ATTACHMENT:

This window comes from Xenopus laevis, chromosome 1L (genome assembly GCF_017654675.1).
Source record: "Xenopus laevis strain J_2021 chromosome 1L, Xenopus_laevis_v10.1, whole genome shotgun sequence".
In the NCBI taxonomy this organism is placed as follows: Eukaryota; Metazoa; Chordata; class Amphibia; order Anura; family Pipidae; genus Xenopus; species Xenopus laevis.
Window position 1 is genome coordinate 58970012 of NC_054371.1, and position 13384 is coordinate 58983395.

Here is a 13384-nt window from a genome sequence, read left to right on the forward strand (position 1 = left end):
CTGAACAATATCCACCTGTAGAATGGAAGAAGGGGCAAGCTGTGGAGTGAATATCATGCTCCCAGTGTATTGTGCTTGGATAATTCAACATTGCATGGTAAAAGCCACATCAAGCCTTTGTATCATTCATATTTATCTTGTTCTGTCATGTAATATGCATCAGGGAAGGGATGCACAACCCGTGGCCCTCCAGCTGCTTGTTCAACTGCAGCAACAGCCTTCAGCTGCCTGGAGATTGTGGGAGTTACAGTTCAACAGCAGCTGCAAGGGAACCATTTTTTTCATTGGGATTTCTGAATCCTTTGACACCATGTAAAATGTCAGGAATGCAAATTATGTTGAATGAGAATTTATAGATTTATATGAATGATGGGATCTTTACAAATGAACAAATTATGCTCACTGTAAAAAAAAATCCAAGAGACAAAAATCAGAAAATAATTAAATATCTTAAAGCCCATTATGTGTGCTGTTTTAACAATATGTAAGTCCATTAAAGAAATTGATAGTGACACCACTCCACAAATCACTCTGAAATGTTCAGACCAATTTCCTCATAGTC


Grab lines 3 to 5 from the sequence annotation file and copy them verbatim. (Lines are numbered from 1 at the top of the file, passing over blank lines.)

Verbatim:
In the NCBI taxonomy this organism is placed as follows: Eukaryota; Metazoa; Chordata; class Amphibia; order Anura; family Pipidae; genus Xenopus; species Xenopus laevis.
Window position 1 is genome coordinate 58970012 of NC_054371.1, and position 13384 is coordinate 58983395.

Here is a 13384-nt window from a genome sequence, read left to right on the forward strand (position 1 = left end):